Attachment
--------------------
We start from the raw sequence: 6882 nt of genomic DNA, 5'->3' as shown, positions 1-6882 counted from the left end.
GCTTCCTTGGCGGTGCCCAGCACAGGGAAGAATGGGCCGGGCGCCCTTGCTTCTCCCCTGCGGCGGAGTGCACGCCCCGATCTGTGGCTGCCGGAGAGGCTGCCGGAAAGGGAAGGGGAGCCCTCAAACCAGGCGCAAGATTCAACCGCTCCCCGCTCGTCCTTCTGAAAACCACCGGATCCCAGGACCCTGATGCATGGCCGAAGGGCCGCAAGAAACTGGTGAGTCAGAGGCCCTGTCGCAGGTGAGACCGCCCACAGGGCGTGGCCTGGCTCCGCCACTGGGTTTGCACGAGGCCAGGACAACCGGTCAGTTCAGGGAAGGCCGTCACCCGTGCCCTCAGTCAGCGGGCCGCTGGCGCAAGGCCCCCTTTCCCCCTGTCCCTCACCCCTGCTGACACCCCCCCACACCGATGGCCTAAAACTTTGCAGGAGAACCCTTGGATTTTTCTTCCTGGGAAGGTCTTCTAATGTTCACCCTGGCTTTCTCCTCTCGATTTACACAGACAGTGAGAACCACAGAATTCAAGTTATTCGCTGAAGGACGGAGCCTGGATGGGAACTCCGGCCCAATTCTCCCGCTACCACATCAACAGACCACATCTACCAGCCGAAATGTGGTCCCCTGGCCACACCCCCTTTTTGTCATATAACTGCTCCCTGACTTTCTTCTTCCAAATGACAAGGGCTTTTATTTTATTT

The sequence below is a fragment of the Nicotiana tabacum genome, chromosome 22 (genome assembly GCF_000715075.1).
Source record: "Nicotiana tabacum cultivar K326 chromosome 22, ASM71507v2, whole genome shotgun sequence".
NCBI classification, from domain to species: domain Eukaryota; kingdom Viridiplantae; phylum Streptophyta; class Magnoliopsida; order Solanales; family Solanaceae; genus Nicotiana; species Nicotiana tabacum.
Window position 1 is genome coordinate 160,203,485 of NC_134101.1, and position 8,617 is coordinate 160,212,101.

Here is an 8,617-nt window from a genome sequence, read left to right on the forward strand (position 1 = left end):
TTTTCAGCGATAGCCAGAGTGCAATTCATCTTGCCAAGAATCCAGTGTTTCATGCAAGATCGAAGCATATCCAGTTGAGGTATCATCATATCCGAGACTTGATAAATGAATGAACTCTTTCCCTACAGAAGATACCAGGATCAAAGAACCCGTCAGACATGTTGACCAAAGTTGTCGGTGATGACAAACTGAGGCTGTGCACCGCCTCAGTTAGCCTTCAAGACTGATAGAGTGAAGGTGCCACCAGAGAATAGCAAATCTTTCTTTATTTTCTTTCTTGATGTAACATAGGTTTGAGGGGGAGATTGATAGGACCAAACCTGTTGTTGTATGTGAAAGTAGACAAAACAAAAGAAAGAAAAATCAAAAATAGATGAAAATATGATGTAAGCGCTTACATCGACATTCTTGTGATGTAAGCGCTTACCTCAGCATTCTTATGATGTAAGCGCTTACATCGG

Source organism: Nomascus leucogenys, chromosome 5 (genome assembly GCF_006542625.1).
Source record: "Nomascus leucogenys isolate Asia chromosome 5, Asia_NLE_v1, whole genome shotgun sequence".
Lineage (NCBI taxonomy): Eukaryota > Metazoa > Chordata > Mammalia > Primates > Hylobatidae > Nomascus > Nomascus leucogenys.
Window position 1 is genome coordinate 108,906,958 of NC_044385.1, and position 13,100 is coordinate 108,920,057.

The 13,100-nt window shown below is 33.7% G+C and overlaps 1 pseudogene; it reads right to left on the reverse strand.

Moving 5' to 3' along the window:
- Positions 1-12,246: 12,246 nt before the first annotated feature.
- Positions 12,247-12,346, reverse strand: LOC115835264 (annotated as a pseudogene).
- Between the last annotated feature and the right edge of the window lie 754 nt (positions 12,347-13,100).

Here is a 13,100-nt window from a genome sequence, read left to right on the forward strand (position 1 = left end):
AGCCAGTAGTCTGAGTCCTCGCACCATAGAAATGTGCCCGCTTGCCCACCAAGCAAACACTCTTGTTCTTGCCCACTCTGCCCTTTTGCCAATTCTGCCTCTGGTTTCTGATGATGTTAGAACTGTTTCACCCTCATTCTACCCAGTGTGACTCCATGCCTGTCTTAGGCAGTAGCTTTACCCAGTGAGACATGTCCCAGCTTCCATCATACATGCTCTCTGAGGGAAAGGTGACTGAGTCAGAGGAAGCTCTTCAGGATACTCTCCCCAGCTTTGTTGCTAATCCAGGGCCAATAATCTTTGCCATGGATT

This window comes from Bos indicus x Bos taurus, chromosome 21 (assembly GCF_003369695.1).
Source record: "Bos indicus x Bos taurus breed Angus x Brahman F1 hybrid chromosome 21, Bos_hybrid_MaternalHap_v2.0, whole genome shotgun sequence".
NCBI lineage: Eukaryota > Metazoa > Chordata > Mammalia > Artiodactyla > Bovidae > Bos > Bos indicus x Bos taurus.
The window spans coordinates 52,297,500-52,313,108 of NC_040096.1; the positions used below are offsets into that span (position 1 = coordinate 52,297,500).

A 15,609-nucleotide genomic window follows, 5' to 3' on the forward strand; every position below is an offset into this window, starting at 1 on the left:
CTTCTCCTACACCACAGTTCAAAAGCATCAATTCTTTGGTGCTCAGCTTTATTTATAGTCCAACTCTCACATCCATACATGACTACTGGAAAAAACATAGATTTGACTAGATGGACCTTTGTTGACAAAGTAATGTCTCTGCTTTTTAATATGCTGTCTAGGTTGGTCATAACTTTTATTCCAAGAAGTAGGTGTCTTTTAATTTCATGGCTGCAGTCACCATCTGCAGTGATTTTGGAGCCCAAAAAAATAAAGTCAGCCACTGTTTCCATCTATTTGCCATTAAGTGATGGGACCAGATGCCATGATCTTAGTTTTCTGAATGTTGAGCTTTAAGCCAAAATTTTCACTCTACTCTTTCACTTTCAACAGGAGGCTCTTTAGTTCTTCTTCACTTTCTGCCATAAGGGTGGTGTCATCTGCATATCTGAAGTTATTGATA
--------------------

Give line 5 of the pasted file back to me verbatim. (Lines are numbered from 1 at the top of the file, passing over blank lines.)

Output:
NCBI classification, from domain to species: domain Eukaryota; kingdom Viridiplantae; phylum Streptophyta; class Magnoliopsida; order Solanales; family Solanaceae; genus Nicotiana; species Nicotiana tabacum.